Broomes will play with the audience in breathtaking physical contortions, such as moving into a headstand into a scorpion pose. While she does this, she disconcertingly manages to look at the audience in an intense stare that somehow bizarrely dares the audience to reflect on their own reactions at observing the working out of her own trauma. Physically, Broome’s strength and control are mind-blowing. Her long braids are pulled, jerking her head to and fro as if her strands of hair are antennae trying to make sense of fleeting, intense vibrations in the environment. The density of the movements conveys the resistance inherent in moving to incoherent and impossible demands of the exterior. The feeling of immersion in a harsh industrial landscape and the chaotic energy we feel from the erratic choreography would not work without the industrial soundscape. Urban sounds are sampled, and the movements against the fence create the disturbing soundtrack and industrial noise pollution which helps to keep us all on edge like in the townscapes we inhabit in our everyday lives.

Thought-provoking is an overused, almost throw-away phrase, but this dazzling performance triggered a tsunami of thoughts. As our society is based on a philosophical culture of white male rationality necessarily detached from body and feeling, then non-verbal communication through such a powerful dance performance is the perfect way to step outside these all-encompassing modes of thinking and seeing. It strikes at the heart of the most cherished and celebrated foundations of our unbalanced society, which is what ironically makes VOID’s true effect beyond words.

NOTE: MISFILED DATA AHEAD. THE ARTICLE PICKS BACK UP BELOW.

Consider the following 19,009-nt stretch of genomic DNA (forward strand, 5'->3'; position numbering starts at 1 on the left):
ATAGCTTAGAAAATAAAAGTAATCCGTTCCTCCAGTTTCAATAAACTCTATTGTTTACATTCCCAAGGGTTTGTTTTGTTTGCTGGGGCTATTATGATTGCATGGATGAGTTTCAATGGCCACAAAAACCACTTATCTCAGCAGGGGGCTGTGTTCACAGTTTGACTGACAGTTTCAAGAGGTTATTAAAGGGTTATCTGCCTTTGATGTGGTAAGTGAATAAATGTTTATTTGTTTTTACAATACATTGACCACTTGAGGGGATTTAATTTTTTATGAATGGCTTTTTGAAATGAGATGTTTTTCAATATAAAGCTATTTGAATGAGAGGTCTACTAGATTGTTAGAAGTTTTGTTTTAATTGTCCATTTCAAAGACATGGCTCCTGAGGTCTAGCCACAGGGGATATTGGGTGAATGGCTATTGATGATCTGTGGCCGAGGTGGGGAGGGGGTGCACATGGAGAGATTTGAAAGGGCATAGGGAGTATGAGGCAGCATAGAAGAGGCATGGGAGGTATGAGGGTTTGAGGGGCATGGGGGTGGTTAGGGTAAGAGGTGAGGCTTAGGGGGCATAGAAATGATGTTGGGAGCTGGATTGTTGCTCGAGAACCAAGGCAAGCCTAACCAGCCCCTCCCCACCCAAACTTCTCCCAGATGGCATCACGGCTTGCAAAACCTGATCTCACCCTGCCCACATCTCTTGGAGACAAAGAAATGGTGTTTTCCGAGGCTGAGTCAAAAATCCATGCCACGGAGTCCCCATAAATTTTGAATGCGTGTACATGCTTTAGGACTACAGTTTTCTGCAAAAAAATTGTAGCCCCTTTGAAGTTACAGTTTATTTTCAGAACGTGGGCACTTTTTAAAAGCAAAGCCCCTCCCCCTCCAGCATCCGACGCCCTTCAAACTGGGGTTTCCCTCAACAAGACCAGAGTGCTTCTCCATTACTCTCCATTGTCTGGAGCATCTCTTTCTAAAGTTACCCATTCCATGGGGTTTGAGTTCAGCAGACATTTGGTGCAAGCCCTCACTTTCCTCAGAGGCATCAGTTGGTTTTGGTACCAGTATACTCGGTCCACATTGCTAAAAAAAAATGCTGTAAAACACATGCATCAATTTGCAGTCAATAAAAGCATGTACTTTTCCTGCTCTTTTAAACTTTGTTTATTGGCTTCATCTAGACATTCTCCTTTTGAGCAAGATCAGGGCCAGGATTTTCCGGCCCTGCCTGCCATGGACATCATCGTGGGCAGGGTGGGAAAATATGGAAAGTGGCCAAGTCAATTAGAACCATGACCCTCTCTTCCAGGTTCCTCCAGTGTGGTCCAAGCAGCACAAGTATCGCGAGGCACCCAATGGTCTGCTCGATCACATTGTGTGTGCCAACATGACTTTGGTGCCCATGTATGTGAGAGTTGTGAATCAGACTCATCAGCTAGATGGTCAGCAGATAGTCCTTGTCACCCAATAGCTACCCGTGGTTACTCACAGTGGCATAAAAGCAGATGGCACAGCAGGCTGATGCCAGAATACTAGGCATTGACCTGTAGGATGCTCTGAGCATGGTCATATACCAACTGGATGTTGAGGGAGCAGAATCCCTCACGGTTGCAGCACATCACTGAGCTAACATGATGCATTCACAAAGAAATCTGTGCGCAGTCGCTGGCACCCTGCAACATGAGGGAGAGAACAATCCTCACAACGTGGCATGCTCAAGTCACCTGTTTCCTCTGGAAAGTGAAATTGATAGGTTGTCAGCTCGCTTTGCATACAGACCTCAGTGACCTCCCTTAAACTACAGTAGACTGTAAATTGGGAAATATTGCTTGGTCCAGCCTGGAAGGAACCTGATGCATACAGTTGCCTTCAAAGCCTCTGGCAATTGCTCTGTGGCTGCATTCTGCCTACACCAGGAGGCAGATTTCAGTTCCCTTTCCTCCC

Lisa Williams



Circus Abyssinia : Ethiopian Dreams

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Underbelly’s Circus Hub on the Meadows
Aug 19-20, 22-26 (15:00)

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Unknown.jpegCirque Abyssinia tells the autobiographical story of brothers Bibi and Bichu, who dream of performing in a circus. The man in the moon hears their wishes and transports them to the fantasy world of the circus… Here Bibi and Bichu and other members of Konjowoch Troupe embark on heart in your mouth stunts as the two youngest members are hand vaulted high into the air and caught again by human cradles; somersaults, flips and diving from one human cradle to another, they were received with rapturous applause..

Next in the show were a group of female contortionists, who danced to Ethiopian rhythms and bent themselves in every way possible in serpentine movements, they stacked themselves on top of each other and even supported themselves by their mouthes. The audience were captivated. Next was a colourful display using discs spun by feet and arms, amazing juggling of lit up sticks by the troupe and the original and now grown up Bibi and Bichu, and a cheeky clown who the kids loved.

The grand finale was a Chinese pole which the troupe took turns to climb up and perform tricks sliding down. You could not fail to be impressed by this talented and energetic group who so joyfully perform their circus skills. Great for adults, kids and lovers of circus!

Reviewer : Sophie Younger


JoJo Bellini : Crash Bang Cabaret


The Stand Comedy Club 2
Aug 17-27 (22:05)

In 2003, JoJo Bellini was in a major car accident after which she was inserted with all manner of metal poles & said she’d be in a wheelchair at 40. That never happened, & instead she’s jiggying it up at the Edinburgh Fringe in a rather mental hour of ‘cabaret.’ This essentially is her singing some classic tunes in various attires, interspliced with rather warm anecdotes as to her life since the accident. A karaoke queen whose voice isn’t exactly amazing, but which is more than made up for by her enthusiasm, JoJo provides a flouncing flagon of breathless & eye-popping entertainment. I rather felt like one of those old guys in the 60s sipping my mild ale just as a group of flower power girls waltzed into the pub in miniskirts & ordering white wine spritzers.